• -- Cartesian ProductSELECT *FROM Artists, Titles;

    • -- Join (Equi-join)SELECT *FROM Artists A, Titles TWHERE A.ArtistID=T.ArtistID;


Table aliases

Table Aliases

  • When joining tables with common attribute names, MySQL will get confused if you say:

    • SELECT *FROM Artists, TitlesWHERE ArtistID=ArtistID;

  • To solve this we can give each table an alias name (unlike column aliases, do not wrap you names in quotes):

    • SELECT *FROM Artists A, Titles TWHERE A.ArtistID=T.ArtistID;


Ways to do a cartesian product

Ways to Do a Cartesian Product

  • Several ways to do a Cartesian Product:

    • Cartesian Product (Form #1: Equi-Join Syntax)SELECT *FROM Titles, Artists;

    • Cartesian Product (Form #2: Cross Join Syntax)SELECT *FROM Titles CROSS JOIN Artists;

    • Cartesian Product (Form #3: Inner Join Syntax)SELECT *FROM Titles INNER JOIN Artists;

    • Cartesian Product (Form #4: Join On/Using Syntax)SELECT *FROM Titles JOIN Artists;


Cartesian product warnings

Cartesian Product Warnings

  • Do not do a Cartesian Product on more than two tables unless you really know what you’re doing!

    • -- Takes a long time!!!SELECT * FROM Artists, Titles, Tracks;


Mysql join types

MySQL Join Types

  • Natural (this week)‏

  • Equi- (this week)‏

  • Inner (this week)‏

  • Outer (next week)‏

    • Left

    • Right

  • Cross (this week)‏


Natural joins

Natural Joins

  • A Natural Join joins two tables, automatically determining the join condition.

  • The join condition attributes are only displayed once when using SELECT * with a natural join.


Natural join syntax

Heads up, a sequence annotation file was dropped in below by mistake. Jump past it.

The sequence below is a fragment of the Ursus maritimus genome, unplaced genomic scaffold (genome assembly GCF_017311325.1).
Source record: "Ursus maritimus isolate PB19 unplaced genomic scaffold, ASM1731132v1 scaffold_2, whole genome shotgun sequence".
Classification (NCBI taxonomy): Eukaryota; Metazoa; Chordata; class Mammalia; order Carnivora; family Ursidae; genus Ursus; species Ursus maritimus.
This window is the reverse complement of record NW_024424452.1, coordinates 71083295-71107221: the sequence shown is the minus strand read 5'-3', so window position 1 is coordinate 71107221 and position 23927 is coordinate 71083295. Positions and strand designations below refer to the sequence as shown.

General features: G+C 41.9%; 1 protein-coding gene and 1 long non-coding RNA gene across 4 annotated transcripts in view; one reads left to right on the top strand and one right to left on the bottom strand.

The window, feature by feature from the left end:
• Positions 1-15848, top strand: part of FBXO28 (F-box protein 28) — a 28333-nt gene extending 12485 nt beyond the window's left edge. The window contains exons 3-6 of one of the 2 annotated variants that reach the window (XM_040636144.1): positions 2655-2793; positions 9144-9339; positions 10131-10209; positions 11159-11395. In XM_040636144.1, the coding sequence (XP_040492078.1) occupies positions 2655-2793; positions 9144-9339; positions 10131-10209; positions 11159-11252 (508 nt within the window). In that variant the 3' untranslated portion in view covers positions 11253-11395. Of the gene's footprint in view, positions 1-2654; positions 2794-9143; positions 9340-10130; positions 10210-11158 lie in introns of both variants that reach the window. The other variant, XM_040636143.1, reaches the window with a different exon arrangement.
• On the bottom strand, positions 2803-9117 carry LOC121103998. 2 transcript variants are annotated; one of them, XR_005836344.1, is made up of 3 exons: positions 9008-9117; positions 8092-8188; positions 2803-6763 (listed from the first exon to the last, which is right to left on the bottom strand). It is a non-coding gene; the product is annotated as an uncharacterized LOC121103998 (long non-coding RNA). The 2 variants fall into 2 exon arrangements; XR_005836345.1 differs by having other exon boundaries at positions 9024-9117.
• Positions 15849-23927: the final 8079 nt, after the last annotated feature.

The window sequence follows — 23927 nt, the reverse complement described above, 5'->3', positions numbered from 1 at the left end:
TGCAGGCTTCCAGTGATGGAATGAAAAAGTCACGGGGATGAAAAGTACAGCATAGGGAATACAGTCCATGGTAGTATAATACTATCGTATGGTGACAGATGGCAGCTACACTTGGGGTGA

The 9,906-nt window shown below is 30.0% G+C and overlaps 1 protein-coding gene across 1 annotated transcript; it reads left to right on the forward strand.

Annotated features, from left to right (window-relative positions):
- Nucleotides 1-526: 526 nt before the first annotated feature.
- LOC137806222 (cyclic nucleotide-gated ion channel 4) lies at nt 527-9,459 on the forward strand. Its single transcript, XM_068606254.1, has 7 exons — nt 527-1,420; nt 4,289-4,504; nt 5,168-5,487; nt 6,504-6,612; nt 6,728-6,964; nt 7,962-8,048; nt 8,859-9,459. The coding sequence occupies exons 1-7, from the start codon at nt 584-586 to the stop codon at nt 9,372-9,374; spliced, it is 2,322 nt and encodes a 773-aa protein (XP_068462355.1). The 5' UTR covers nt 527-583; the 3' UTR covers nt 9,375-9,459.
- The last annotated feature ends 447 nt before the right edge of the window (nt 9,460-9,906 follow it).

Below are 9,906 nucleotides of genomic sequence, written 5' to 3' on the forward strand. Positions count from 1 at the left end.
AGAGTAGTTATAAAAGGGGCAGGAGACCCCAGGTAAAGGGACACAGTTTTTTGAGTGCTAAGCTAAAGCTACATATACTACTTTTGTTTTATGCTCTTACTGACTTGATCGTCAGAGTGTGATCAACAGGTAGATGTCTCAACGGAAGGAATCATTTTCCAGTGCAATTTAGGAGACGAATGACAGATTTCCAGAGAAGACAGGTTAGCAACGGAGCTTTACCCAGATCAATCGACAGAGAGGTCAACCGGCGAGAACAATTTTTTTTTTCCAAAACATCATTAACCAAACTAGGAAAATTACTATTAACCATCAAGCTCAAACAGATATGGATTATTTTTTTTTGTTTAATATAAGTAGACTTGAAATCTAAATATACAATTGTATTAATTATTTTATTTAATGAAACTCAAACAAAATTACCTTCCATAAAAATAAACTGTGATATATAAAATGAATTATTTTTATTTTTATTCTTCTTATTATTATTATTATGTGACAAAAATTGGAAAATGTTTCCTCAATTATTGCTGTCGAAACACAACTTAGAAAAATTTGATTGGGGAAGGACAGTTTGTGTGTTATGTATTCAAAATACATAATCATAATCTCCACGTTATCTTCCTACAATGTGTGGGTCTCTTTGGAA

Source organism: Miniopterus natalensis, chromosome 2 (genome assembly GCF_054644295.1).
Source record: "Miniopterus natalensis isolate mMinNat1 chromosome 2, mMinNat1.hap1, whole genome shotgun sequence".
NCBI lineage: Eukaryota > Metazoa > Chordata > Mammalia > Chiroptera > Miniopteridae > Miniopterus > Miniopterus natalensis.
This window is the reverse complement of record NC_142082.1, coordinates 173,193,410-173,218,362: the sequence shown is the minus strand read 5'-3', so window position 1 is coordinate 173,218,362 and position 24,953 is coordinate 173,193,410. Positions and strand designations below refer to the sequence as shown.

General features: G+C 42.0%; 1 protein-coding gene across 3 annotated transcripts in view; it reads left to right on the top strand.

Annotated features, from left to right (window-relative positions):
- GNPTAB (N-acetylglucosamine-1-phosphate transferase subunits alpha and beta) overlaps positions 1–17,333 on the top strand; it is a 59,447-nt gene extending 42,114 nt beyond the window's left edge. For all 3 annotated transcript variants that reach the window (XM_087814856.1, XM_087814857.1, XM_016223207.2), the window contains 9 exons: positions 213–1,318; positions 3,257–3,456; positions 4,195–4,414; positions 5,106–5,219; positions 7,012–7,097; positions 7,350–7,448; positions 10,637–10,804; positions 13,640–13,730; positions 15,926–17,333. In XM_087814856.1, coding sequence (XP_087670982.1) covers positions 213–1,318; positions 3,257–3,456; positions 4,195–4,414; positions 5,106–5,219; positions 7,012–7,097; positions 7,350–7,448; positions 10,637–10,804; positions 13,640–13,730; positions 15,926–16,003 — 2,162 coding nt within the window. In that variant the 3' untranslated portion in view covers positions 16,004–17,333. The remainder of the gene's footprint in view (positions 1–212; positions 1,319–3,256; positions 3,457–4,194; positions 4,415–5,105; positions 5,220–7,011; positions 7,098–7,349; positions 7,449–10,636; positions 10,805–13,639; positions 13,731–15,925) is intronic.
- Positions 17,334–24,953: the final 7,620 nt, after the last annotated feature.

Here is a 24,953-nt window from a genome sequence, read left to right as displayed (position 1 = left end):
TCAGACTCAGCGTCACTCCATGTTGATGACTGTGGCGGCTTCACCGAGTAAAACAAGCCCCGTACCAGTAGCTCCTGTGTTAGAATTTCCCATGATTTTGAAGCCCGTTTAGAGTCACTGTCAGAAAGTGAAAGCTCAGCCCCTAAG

Natural Join Syntax

  • Two tables:

    • SELECT attribute_listFROM table1 NATURAL JOIN table2;

  • Multiple tables:

    • SELECT attribute_listFROM table1NATURAL JOIN table2NATURAL JOIN table3...


Natural join examples

Natural Join Examples‏

  • Two tables:

    • SELECT *FROM Artists NATURAL JOIN Titles;

  • Three tables:

    • SELECT *FROM ArtistsNATURAL JOIN TitlesNATURAL JOIN Tracks;


Equi joins

Equi-Joins

  • An equi-join is a Cartesian Product with a join condition specified in the WHERE clause

  • The join condition attributes will be displayed multiple times when using SELECT * with an equi-join.

  • You must use table aliases in the join condition to differentiate join attributes.


Equi join syntax

Equi-Join Syntax

  • Two tables:

    • SELECT attribute_listFROM table1 alias1, table2 alias2WHERE alias1.attribute = alias2.attribute;

  • Multiple tables:

    • SELECT attribute_listFROM table1 alias1, table2 alias2, table3 alias3, ...WHERE alias1.attribute = alias2.attributeAND alias2.attribute = alias3.attributeAND ...;


Equi join examples

Equi-Join Examples

  • Two tables: